tlhIngan-Hol Archive: Mon Nov 23 05:42:47 2009

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Re: The topic marker -'e'

ghunchu'wI' 'utlh (qunchuy@alcaco.net)



On Sun, Nov 22, 2009 at 4:07 PM, Christopher Doty <suomichris@gmail.com> wrote:
> "mapum" might not be ungrammatical, but what is "mapum Sor"??  If we
> translate literally into English, we get
>
> "(A/the) tree we fall."
>
> What does that mean?  How can you write a computer program to provide
> a translation of something that doesn't really mean anything?

It depends on what priority you give various rules. If you make the
rule of accord extremely strong, you are compelled to treat {Sor} as a
first-person plural and it has a clear meaning (except for the dual
meaning of {pum}). If you treat "person-ness" as an inherent feature
of a noun and consider {Sor} as always third person, you have a
contradiction in the verb prefix. We already deal well with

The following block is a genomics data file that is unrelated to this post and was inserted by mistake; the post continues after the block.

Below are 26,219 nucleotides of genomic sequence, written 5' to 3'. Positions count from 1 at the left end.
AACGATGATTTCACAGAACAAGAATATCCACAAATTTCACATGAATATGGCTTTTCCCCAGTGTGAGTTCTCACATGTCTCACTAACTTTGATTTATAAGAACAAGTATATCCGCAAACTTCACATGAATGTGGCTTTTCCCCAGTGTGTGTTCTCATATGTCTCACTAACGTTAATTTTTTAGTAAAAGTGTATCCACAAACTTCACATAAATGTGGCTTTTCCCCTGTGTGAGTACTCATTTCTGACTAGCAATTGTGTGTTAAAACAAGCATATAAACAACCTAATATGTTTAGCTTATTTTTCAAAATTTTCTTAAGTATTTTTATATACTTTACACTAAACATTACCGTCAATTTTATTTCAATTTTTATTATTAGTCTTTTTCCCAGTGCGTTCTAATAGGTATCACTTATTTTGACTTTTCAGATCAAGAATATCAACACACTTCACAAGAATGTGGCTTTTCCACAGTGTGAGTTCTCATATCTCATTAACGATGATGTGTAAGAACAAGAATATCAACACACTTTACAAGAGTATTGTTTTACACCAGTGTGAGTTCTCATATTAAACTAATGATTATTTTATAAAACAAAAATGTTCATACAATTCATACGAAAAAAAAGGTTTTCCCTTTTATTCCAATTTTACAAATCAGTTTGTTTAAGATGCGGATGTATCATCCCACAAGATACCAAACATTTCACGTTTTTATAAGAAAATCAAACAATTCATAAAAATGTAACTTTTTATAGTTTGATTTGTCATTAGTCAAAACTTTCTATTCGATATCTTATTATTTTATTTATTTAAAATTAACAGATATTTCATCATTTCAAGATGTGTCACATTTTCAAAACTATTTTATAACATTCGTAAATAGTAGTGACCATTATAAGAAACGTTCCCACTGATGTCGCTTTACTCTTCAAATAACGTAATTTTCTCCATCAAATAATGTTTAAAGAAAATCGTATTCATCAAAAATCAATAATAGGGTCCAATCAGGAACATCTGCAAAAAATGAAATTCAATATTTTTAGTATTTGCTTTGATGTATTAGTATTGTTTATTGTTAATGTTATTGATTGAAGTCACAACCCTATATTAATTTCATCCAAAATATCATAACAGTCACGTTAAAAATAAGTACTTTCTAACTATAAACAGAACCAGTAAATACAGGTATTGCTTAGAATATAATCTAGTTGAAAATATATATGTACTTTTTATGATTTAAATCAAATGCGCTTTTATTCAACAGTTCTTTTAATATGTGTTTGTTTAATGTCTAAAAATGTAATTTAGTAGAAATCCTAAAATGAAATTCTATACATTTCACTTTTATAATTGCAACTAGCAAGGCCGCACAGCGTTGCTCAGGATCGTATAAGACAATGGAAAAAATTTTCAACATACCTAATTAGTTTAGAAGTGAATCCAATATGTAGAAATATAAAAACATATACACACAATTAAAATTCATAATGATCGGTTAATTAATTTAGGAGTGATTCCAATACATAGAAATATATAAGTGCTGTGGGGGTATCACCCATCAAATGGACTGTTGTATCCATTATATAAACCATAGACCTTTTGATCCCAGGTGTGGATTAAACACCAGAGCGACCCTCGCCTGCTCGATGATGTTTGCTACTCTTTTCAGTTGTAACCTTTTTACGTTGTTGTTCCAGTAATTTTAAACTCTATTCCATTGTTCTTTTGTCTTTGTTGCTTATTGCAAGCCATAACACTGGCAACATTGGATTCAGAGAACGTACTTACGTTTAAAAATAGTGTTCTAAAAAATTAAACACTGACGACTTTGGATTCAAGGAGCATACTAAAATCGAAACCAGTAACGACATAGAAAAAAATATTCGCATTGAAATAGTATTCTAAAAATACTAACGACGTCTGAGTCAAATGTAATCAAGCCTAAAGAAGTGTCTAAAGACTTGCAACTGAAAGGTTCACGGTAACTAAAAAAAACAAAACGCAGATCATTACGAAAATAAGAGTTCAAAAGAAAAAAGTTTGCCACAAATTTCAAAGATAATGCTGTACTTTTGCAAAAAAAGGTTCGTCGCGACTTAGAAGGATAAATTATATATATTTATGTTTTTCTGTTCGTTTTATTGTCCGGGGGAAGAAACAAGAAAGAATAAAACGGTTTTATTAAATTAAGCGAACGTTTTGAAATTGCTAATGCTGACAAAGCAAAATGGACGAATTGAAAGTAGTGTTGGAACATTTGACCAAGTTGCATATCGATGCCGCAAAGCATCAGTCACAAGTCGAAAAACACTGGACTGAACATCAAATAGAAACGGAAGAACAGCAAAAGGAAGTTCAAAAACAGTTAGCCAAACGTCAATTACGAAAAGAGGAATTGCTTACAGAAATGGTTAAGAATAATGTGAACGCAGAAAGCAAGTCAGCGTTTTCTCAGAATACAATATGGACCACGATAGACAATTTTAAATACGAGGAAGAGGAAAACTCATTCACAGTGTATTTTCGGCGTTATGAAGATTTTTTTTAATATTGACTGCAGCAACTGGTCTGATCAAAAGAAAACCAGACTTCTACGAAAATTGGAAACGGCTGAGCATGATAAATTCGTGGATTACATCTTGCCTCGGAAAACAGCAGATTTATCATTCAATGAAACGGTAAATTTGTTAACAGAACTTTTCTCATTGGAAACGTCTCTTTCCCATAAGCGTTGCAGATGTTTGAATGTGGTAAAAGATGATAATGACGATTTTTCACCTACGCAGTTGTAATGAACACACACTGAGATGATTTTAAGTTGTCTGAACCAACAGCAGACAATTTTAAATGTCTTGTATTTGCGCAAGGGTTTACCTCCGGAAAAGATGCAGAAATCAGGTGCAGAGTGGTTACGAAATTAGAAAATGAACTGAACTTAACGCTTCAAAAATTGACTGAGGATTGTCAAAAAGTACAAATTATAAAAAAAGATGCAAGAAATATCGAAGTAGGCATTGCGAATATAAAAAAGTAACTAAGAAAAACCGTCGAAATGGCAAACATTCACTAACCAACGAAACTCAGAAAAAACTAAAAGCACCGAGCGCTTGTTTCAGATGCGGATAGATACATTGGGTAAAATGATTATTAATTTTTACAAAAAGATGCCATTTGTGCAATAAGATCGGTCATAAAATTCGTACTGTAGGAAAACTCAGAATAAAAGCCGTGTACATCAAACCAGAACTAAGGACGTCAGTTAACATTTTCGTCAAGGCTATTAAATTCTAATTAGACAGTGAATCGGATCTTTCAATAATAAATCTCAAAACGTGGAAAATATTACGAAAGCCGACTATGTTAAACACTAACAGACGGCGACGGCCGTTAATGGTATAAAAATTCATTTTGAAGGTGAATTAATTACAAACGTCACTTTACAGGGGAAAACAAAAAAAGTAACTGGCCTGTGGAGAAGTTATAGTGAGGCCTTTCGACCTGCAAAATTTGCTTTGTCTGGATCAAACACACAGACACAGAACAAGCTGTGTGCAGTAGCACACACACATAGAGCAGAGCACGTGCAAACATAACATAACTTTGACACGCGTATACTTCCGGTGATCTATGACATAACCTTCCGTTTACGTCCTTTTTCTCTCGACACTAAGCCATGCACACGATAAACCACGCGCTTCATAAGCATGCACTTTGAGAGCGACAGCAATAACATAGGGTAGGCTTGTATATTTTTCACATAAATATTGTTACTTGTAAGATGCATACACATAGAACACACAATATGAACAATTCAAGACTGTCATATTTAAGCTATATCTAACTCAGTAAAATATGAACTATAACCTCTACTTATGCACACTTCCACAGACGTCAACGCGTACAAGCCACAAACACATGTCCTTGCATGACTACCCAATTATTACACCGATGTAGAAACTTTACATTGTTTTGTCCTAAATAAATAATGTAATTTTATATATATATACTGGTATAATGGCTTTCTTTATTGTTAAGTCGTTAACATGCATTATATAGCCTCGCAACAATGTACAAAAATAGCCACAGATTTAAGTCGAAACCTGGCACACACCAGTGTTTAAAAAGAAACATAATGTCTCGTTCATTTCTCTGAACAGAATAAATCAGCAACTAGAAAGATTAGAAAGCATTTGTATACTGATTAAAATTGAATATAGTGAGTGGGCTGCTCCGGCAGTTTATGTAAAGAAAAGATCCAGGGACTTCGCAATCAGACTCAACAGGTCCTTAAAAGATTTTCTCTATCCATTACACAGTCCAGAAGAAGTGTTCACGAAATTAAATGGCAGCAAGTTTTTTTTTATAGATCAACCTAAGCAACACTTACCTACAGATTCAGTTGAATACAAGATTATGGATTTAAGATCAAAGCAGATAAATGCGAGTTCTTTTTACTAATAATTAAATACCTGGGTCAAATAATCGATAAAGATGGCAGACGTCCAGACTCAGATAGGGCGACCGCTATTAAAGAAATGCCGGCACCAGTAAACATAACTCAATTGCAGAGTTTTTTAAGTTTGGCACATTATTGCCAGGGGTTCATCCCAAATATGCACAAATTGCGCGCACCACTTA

contradictory objects (the "prefix trick"), so that's not
automatically a deal-breaker. The only real problem is that we've
never seen a sentence that looks like this, so we don't know whether
or not it actually does mean something.

> I also disagree with "mapum" being ambiguous.  The verb "fall" is
> intransitive, and the verb "accuse" is transitive.  If we see a "ma-"
> prefixed to "pum," then that "pum" is the verb "fall" and not the verb
> "accuse," which needs an object, and so ought to have different
> prefixes.

That's not the case. Verbs never need explicit objects. The example in
TKD of {jISov} shows that even normally transitive verbs may be used
with prefixes indicating no object.

-- ghunchu'wI'






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